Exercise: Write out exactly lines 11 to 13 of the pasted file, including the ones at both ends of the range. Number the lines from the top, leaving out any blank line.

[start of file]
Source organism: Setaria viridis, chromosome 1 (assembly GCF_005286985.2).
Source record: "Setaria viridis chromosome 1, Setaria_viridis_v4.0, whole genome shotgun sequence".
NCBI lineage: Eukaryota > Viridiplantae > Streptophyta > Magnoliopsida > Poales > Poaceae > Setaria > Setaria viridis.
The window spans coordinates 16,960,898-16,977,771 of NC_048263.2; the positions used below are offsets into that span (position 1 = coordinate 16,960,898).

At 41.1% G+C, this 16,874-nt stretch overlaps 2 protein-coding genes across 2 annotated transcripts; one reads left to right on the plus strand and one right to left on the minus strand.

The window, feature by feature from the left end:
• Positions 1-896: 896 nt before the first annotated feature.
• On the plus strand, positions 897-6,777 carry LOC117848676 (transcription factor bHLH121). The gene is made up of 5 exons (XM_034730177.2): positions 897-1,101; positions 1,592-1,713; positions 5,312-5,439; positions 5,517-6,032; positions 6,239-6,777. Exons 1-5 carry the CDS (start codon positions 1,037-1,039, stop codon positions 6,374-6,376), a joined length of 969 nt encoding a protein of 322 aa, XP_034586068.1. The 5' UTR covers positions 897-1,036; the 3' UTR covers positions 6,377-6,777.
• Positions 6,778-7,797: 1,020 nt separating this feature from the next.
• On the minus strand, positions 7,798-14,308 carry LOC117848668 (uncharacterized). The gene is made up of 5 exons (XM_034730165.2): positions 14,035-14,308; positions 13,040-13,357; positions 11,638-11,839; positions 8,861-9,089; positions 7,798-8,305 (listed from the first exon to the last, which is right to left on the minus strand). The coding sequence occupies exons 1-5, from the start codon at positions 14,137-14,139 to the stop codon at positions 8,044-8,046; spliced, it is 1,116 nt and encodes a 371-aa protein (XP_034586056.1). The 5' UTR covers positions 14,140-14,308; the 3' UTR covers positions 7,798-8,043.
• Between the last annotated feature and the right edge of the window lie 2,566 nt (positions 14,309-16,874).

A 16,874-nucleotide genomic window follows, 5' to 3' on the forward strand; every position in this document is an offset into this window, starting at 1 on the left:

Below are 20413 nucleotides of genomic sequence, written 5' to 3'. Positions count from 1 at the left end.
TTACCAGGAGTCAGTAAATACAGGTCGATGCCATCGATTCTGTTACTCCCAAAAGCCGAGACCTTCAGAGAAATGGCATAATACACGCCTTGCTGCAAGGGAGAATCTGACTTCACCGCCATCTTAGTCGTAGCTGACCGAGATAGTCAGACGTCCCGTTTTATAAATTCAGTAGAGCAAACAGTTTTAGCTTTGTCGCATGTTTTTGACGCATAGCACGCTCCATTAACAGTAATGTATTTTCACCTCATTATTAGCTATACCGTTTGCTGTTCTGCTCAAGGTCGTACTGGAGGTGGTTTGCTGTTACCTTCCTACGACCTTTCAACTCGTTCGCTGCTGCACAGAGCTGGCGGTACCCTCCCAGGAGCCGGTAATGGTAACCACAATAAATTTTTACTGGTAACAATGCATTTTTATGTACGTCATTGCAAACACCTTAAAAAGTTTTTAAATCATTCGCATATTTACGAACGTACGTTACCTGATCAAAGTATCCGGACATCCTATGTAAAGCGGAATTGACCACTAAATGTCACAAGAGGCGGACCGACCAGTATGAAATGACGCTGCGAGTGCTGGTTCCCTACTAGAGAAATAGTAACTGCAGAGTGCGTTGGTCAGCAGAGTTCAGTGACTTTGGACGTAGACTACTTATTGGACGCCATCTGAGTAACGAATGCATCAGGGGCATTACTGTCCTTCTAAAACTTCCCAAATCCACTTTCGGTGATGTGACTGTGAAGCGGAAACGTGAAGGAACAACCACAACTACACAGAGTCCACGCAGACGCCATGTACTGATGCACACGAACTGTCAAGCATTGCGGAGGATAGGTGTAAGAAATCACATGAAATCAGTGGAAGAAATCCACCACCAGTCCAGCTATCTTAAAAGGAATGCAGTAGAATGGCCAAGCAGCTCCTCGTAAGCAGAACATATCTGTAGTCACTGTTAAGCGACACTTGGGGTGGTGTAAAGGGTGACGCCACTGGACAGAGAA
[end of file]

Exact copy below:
• Between the last annotated feature and the right edge of the window lie 2,566 nt (positions 14,309-16,874).

A 16,874-nucleotide genomic window follows, 5' to 3' on the forward strand; every position in this document is an offset into this window, starting at 1 on the left:

Below are 20413 nucleotides of genomic sequence, written 5' to 3'. Positions count from 1 at the left end.